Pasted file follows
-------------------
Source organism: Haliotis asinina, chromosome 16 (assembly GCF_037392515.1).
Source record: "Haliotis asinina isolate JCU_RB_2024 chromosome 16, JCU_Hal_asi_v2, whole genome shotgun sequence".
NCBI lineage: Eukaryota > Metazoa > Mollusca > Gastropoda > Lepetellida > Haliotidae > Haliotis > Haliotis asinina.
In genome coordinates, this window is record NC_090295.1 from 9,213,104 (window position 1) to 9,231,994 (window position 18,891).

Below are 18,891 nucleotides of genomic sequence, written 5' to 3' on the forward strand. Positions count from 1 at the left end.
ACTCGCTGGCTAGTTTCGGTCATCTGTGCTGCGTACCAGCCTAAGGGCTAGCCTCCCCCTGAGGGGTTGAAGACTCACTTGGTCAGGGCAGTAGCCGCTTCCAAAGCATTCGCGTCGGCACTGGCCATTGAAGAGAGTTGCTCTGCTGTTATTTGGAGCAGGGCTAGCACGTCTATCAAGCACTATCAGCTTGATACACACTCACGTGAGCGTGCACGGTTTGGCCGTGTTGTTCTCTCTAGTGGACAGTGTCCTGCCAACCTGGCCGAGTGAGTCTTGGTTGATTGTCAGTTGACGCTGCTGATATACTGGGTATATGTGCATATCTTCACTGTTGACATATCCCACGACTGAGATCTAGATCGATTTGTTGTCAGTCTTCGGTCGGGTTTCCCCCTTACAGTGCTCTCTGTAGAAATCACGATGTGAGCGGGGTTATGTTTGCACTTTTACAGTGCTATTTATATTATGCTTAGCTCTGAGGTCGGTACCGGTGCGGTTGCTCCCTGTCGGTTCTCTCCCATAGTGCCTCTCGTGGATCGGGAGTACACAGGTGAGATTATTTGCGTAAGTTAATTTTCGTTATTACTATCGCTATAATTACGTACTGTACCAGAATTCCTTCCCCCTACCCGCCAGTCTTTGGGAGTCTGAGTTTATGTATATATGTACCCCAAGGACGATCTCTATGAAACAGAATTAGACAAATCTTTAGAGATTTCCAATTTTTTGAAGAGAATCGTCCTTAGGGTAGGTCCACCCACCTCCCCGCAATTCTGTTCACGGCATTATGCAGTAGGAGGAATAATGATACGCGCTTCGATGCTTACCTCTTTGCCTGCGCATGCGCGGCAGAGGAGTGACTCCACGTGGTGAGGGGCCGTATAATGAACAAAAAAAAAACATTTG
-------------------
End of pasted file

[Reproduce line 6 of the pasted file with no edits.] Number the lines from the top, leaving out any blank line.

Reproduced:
ACTCGCTGGCTAGTTTCGGTCATCTGTGCTGCGTACCAGCCTAAGGGCTAGCCTCCCCCTGAGGGGTTGAAGACTCACTTGGTCAGGGCAGTAGCCGCTTCCAAAGCATTCGCGTCGGCACTGGCCATTGAAGAGAGTTGCTCTGCTGTTATTTGGAGCAGGGCTAGCACGTCTATCAAGCACTATCAGCTTGATACACACTCACGTGAGCGTGCACGGTTTGGCCGTGTTGTTCTCTCTAGTGGACAGTGTCCTGCCAACCTGGCCGAGTGAGTCTTGGTTGATTGTCAGTTGACGCTGCTGATATACTGGGTATATGTGCATATCTTCACTGTTGACATATCCCACGACTGAGATCTAGATCGATTTGTTGTCAGTCTTCGGTCGGGTTTCCCCCTTACAGTGCTCTCTGTAGAAATCACGATGTGAGCGGGGTTATGTTTGCACTTTTACAGTGCTATTTATATTATGCTTAGCTCTGAGGTCGGTACCGGTGCGGTTGCTCCCTGTCGGTTCTCTCCCATAGTGCCTCTCGTGGATCGGGAGTACACAGGTGAGATTATTTGCGTAAGTTAATTTTCGTTATTACTATCGCTATAATTACGTACTGTACCAGAATTCCTTCCCCCTACCCGCCAGTCTTTGGGAGTCTGAGTTTATGTATATATGTACCCCAAGGACGATCTCTATGAAACAGAATTAGACAAATCTTTAGAGATTTCCAATTTTTTGAAGAGAATCGTCCTTAGGGTAGGTCCACCCACCTCCCCGCAATTCTGTTCACGGCATTATGCAGTAGGAGGAATAATGATACGCGCTTCGATGCTTACCTCTTTGCCTGCGCATGCGCGGCAGAGGAGTGACTCCACGTGGTGAGGGGCCGTATAATGAACAAAAAAAAAACATTTG